American Airlines Pilots Vote to Authorize Strike

American Airlines Pilots Vote to Authorize Strike

DALLAS — The Allied Pilots Association (APA), representing 15,000 American Airlines (AA) pilots, has announced that most members voted in favor of authorizing a strike.

Voting for the strike started on April 1st and concluded on April 30 at midnight, with 96% of the pilots voting and over 99% voting in favor of authorizing a strike. Albeit, the pilots have approved the strike ahead of a busy summer travel season to pressure American Airlines for a contract. However, it is improbable that the pilots will actually walk off the job. 

The APA held the strike authorization even as both sides were closing in on an agreement in principle. On April 4, it was reported that the APA and AA were nearing a new contract. Pilots for the world’s largest carrier last received a pay increase in 2019 and have been attempting to get a new contact.

This strike authorization vote will put pressure on AA to accelerate contract negotiations.

American Airlines at LAX. Photo: Tony Bordelais/Airways

Strike Action Hubs

The APA announced that members would begin conducting informational advocacy from 11 AM through 1 PM at all 10 AA hubs today. These include Charlotte Douglas (CLT), Chicago O’Hare (ORD), Boston Logan (BOS), Dallas/Fort Worth (DFW), Miami International (MIA), Los Angeles International (LAX), New York Laguardia (LGA), Washington National (DCA), Philadelphia International (PHL), and Phoenix Sky Harbor (PHX). 

Although, it would be difficult for AA pilots to actually walk off the job due to complicated labor processes in the United States, making it difficult for airline workers to strike. Under this law, AA pilots are unable to walk off the job if they receive permission from the National Mediation Board.

First, the National Mediation Board needs to conclude that other mediation efforts between employees and the airlines will not be effective and will give both sides a chance to arbitrate. If the airline or the employees decline, both sides go into a 30-day period where they can cool off, and only then can both sides strike, which will be by the union or a lockout by airline management.

The last time a pilot strike occurred at a United States airline was when Spirit Airlines’ (NK) pilot struck in 2010.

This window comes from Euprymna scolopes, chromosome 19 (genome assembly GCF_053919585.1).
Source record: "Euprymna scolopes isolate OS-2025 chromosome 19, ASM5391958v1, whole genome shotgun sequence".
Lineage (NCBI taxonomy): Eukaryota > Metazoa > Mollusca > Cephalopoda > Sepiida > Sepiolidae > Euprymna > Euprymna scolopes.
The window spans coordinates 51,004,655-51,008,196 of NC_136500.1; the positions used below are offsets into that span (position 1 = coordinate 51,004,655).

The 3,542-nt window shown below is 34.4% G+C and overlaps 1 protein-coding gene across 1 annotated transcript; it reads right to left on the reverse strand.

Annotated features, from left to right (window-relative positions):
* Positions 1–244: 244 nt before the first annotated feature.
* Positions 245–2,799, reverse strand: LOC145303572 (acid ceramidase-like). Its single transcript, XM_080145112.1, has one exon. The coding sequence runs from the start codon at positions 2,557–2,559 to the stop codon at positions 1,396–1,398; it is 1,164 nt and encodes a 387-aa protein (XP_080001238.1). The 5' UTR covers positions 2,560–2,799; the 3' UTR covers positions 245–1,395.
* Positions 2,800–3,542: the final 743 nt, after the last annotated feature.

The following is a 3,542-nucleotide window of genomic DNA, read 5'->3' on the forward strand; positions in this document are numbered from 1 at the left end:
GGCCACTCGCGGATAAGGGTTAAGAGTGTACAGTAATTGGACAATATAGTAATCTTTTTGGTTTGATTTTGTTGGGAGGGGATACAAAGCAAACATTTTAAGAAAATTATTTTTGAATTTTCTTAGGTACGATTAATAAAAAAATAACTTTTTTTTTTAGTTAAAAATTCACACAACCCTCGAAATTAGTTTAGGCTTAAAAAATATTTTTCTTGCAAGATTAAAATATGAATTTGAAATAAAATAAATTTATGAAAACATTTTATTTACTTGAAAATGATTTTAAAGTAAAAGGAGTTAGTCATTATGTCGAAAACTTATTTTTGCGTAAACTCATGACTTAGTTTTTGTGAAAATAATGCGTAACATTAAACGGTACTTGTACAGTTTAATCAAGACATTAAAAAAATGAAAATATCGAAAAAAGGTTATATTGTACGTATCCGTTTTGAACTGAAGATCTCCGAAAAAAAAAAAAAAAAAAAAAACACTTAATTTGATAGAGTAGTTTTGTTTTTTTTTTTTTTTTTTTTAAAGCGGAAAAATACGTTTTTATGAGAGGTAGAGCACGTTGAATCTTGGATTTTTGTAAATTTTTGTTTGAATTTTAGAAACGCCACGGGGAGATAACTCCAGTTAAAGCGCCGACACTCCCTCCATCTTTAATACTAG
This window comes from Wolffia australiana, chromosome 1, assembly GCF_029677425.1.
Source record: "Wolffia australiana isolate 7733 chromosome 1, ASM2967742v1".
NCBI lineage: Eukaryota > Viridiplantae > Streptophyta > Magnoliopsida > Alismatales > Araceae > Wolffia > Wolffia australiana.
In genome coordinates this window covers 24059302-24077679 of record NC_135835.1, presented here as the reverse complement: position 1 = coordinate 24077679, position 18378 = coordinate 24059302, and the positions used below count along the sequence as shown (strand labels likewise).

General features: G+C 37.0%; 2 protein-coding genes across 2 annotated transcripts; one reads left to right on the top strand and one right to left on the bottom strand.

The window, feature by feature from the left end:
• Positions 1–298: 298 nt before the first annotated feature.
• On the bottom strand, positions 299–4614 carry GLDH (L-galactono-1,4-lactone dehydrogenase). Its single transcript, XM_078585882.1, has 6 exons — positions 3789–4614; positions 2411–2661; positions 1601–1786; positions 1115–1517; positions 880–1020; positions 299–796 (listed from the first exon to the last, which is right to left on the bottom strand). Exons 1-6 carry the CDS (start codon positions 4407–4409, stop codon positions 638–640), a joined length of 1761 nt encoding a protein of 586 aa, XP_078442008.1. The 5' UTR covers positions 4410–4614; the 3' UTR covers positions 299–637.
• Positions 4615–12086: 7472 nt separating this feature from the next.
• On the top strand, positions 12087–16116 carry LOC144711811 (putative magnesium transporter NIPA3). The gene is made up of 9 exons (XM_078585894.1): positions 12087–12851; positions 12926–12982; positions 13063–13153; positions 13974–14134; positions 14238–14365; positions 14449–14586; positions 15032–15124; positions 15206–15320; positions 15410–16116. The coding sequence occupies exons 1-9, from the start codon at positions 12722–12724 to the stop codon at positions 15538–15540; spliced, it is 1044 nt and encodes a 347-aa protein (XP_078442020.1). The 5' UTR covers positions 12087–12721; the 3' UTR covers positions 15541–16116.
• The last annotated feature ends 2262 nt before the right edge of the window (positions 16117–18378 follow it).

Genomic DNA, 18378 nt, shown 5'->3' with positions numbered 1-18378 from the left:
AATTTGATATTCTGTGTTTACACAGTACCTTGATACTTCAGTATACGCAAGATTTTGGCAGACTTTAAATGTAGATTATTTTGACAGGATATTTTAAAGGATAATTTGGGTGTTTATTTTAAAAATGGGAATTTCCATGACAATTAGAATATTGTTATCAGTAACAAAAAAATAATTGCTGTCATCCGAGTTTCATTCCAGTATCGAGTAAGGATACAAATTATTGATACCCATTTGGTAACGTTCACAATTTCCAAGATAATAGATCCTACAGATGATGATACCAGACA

American Airlines N822AN Boeing 787-9 Dreamliner. Photo: Andrew Henderson/Airways

Comments from APA President

The APA President, Captain Sicher, commented, “The APA membership has spoken. We will strike if necessary to secure the industry-leading contract that our pilots have earned and deserve – a contract that will position American Airlines for success…With more than 99 percent of participating pilots voting in favor of authorizing a strike, our pilots’ resolve is unmistakable. We will not be deterred from our goal of an industry-leading contract.”

Adding, “The summer travel season is almost here, and we’re all wondering whether this will be another summer of uncertainty for American Airlines…Fortunately, there is an alternative. By embracing the win-win scheduling and work rule improvements APA has presented at the bargaining table, management can take steps to improve the airline’s operational reliability and efficiency.”

This comes after Delta Air Lines (DL) pilots approved a new contract in March. The contract approved, increased pilots’ pay will increase by 34%, amounting to US$7bn in a cumulative increase in pay over the next four years. In response, AA and United Airlines (UA) have promised “industry-leading” contacts for their pilots.

Featured image: American Airlines pilots at MIA. Photo: Brandon Wade/American Airlines

Joshua Kupietzky has a passion for aviation and deep expertise in the aviation industry. He’s been enamored with the facts and figures of the airline industry, and the details of the make and model of commercial aircraft for as long as he can remember. Based in Chicago, US. Follow him on Instagram @jbkaviation

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